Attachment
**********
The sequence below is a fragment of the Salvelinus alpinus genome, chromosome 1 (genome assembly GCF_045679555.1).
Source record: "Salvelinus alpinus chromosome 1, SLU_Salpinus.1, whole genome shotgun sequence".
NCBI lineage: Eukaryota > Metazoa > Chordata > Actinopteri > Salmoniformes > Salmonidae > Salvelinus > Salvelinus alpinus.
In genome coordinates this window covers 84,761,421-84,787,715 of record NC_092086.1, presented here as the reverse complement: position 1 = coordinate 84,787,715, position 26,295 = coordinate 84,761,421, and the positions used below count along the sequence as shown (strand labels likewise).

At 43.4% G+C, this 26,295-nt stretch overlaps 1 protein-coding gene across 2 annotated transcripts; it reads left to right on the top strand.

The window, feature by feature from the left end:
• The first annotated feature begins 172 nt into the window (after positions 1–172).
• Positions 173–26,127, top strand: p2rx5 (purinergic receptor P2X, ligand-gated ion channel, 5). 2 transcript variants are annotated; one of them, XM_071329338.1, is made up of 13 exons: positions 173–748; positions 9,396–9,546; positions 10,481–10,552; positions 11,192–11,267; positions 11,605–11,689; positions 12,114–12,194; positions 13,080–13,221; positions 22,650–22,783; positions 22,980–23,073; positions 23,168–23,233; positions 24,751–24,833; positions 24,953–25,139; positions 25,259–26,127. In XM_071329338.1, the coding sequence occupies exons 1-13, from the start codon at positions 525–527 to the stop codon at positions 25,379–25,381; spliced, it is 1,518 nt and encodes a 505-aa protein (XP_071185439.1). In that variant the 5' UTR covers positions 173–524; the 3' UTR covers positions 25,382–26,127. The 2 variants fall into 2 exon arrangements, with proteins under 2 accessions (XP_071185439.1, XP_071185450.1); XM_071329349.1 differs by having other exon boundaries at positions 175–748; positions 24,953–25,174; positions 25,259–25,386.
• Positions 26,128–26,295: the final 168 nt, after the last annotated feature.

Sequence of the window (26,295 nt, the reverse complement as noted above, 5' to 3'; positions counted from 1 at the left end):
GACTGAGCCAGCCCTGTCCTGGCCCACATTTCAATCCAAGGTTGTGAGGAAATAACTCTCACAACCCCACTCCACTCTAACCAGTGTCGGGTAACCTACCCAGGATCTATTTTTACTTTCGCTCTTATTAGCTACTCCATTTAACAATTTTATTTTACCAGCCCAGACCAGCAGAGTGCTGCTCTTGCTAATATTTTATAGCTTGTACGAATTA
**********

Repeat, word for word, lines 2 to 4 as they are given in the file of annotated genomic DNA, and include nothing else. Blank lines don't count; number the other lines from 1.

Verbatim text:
Source record: "Salvelinus alpinus chromosome 1, SLU_Salpinus.1, whole genome shotgun sequence".
NCBI lineage: Eukaryota > Metazoa > Chordata > Actinopteri > Salmoniformes > Salmonidae > Salvelinus > Salvelinus alpinus.
In genome coordinates this window covers 84,761,421-84,787,715 of record NC_092086.1, presented here as the reverse complement: position 1 = coordinate 84,787,715, position 26,295 = coordinate 84,761,421, and the positions used below count along the sequence as shown (strand labels likewise).